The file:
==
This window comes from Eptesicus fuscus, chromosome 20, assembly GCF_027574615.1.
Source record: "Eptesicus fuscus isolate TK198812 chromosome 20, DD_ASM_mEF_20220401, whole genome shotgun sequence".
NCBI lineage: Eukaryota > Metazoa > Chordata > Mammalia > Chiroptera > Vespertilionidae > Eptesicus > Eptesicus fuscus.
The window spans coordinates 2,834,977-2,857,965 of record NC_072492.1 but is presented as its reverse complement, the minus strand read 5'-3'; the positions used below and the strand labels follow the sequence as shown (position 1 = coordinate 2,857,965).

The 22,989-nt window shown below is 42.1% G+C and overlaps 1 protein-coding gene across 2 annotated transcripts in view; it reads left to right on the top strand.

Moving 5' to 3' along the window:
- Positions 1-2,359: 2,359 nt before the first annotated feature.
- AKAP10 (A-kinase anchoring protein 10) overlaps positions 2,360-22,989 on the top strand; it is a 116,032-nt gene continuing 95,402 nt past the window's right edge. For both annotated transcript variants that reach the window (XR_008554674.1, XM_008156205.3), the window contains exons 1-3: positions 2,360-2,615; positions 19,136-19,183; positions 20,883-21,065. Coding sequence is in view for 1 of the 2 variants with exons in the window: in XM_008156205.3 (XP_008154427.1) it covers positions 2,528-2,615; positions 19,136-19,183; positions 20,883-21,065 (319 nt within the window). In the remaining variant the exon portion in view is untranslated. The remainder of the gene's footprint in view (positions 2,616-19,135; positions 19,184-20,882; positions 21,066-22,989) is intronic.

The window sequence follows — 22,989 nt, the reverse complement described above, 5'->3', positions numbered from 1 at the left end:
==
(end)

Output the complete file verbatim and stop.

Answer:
This window comes from Eptesicus fuscus, chromosome 20, assembly GCF_027574615.1.
Source record: "Eptesicus fuscus isolate TK198812 chromosome 20, DD_ASM_mEF_20220401, whole genome shotgun sequence".
NCBI lineage: Eukaryota > Metazoa > Chordata > Mammalia > Chiroptera > Vespertilionidae > Eptesicus > Eptesicus fuscus.
The window spans coordinates 2,834,977-2,857,965 of record NC_072492.1 but is presented as its reverse complement, the minus strand read 5'-3'; the positions used below and the strand labels follow the sequence as shown (position 1 = coordinate 2,857,965).

The 22,989-nt window shown below is 42.1% G+C and overlaps 1 protein-coding gene across 2 annotated transcripts in view; it reads left to right on the top strand.

Moving 5' to 3' along the window:
- Positions 1-2,359: 2,359 nt before the first annotated feature.
- AKAP10 (A-kinase anchoring protein 10) overlaps positions 2,360-22,989 on the top strand; it is a 116,032-nt gene continuing 95,402 nt past the window's right edge. For both annotated transcript variants that reach the window (XR_008554674.1, XM_008156205.3), the window contains exons 1-3: positions 2,360-2,615; positions 19,136-19,183; positions 20,883-21,065. Coding sequence is in view for 1 of the 2 variants with exons in the window: in XM_008156205.3 (XP_008154427.1) it covers positions 2,528-2,615; positions 19,136-19,183; positions 20,883-21,065 (319 nt within the window). In the remaining variant the exon portion in view is untranslated. The remainder of the gene's footprint in view (positions 2,616-19,135; positions 19,184-20,882; positions 21,066-22,989) is intronic.

The window sequence follows — 22,989 nt, the reverse complement described above, 5'->3', positions numbered from 1 at the left end: